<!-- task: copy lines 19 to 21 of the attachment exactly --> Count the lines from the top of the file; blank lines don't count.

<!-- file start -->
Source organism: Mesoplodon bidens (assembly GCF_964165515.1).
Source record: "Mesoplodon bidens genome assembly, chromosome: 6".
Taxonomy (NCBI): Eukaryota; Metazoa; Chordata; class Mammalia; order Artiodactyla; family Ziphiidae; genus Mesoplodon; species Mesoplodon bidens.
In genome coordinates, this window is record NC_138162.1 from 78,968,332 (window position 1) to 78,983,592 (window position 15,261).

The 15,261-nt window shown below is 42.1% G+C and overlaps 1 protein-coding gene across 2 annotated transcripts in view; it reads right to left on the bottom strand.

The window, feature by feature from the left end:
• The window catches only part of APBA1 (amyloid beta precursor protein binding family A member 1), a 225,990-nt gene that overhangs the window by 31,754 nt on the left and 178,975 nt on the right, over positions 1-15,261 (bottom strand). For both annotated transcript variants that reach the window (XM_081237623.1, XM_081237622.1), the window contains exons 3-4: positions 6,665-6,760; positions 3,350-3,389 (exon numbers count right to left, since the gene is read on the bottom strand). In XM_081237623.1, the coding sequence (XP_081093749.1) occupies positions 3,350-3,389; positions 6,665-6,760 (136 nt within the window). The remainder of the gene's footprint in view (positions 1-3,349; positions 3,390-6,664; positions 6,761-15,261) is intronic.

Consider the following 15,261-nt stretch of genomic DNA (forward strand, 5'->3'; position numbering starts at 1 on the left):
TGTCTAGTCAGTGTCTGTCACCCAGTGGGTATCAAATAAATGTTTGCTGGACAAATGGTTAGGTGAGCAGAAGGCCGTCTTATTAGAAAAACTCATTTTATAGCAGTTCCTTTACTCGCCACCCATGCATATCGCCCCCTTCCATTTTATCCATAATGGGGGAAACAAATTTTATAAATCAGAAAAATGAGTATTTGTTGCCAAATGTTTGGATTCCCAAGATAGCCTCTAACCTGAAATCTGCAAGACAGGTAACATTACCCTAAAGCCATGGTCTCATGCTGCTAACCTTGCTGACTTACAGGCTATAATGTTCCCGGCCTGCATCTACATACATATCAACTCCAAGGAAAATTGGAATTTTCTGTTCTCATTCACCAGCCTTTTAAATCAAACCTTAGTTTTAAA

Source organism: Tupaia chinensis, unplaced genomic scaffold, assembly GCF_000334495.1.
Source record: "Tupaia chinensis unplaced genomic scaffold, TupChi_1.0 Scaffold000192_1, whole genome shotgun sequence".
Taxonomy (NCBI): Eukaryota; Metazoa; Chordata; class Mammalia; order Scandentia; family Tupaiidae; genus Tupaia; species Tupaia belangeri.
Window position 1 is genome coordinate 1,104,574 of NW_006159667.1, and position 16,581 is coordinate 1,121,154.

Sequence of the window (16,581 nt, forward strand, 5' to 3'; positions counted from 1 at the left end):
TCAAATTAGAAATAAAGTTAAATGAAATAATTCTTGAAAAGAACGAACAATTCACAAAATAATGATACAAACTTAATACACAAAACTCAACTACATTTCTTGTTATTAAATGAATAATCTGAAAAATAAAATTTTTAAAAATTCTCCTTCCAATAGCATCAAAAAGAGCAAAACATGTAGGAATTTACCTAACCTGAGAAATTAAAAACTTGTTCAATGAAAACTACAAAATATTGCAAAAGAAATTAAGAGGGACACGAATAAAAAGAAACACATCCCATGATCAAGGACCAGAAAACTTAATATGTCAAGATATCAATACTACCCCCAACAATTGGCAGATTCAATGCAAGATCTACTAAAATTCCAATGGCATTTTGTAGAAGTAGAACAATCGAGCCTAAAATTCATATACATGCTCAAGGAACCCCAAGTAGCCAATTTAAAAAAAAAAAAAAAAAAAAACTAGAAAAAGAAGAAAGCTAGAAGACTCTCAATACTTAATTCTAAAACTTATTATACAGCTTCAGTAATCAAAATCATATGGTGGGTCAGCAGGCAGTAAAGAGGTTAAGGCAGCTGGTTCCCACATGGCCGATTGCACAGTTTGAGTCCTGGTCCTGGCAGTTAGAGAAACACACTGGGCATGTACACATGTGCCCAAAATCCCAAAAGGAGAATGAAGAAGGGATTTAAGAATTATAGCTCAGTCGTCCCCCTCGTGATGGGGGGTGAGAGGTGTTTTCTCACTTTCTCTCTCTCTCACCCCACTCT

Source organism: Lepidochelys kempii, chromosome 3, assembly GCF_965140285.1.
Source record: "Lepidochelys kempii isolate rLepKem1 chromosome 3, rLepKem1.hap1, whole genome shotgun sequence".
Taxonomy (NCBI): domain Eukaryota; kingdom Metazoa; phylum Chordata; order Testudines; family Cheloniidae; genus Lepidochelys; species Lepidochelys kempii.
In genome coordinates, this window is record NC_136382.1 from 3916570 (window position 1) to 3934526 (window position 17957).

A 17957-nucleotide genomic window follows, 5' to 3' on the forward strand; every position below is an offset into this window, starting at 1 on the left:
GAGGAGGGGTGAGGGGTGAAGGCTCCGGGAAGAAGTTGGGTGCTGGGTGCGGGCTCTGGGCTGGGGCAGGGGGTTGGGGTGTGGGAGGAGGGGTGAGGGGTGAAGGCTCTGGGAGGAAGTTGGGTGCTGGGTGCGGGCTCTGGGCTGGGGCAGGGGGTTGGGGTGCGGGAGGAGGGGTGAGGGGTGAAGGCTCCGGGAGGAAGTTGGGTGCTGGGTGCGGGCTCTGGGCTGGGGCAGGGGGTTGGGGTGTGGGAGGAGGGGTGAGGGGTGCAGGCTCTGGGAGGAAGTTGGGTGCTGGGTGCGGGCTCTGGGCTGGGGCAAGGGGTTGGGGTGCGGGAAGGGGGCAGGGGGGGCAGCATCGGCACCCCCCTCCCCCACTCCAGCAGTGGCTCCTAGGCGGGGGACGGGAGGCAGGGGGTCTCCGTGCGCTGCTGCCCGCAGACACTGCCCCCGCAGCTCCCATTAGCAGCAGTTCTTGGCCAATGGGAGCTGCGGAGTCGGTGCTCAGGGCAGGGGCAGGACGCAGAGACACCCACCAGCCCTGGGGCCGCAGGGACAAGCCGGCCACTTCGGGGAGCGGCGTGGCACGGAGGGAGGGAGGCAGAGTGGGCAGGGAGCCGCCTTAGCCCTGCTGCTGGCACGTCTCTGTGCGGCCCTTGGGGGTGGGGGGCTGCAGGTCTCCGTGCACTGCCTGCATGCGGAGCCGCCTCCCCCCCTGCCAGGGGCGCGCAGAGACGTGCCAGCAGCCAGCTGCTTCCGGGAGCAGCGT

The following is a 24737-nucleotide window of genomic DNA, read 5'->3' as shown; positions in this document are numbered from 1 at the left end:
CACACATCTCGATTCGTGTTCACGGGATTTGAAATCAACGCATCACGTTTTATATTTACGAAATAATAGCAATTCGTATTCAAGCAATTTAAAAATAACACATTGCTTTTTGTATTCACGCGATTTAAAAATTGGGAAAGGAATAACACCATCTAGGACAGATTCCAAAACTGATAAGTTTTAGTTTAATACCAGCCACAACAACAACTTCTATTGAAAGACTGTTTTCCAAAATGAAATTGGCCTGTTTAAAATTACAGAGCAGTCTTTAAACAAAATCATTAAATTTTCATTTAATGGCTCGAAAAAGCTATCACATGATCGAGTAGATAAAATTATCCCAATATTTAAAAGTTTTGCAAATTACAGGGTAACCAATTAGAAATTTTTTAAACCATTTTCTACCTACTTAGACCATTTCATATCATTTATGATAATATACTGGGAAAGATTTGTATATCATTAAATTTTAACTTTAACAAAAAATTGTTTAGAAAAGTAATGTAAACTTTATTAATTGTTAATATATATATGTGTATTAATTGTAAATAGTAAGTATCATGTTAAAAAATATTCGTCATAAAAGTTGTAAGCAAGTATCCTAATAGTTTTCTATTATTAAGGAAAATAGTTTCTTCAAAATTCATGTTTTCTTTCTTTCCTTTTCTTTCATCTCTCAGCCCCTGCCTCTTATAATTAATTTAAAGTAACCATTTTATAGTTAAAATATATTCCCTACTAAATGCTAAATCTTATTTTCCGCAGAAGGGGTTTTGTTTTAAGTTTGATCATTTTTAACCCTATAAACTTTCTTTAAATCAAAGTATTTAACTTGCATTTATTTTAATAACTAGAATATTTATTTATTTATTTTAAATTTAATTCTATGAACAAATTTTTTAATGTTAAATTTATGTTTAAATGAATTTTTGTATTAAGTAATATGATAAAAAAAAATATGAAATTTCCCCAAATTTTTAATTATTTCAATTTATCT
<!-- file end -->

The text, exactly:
In genome coordinates, this window is record NC_136382.1 from 3916570 (window position 1) to 3934526 (window position 17957).

A 17957-nucleotide genomic window follows, 5' to 3' on the forward strand; every position below is an offset into this window, starting at 1 on the left:
GAGGAGGGGTGAGGGGTGAAGGCTCCGGGAAGAAGTTGGGTGCTGGGTGCGGGCTCTGGGCTGGGGCAGGGGGTTGGGGTGTGGGAGGAGGGGTGAGGGGTGAAGGCTCTGGGAGGAAGTTGGGTGCTGGGTGCGGGCTCTGGGCTGGGGCAGGGGGTTGGGGTGCGGGAGGAGGGGTGAGGGGTGAAGGCTCCGGGAGGAAGTTGGGTGCTGGGTGCGGGCTCTGGGCTGGGGCAGGGGGTTGGGGTGTGGGAGGAGGGGTGAGGGGTGCAGGCTCTGGGAGGAAGTTGGGTGCTGGGTGCGGGCTCTGGGCTGGGGCAAGGGGTTGGGGTGCGGGAAGGGGGCAGGGGGGGCAGCATCGGCACCCCCCTCCCCCACTCCAGCAGTGGCTCCTAGGCGGGGGACGGGAGGCAGGGGGTCTCCGTGCGCTGCTGCCCGCAGACACTGCCCCCGCAGCTCCCATTAGCAGCAGTTCTTGGCCAATGGGAGCTGCGGAGTCGGTGCTCAGGGCAGGGGCAGGACGCAGAGACACCCACCAGCCCTGGGGCCGCAGGGACAAGCCGGCCACTTCGGGGAGCGGCGTGGCACGGAGGGAGGGAGGCAGAGTGGGCAGGGAGCCGCCTTAGCCCTGCTGCTGGCACGTCTCTGTGCGGCCCTTGGGGGTGGGGGGCTGCAGGTCTCCGTGCACTGCCTGCATGCGGAGCCGCCTCCCCCCCTGCCAGGGGCGCGCAGAGACGTGCCAGCAGCCAGCTGCTTCCGGGAGCAGCGT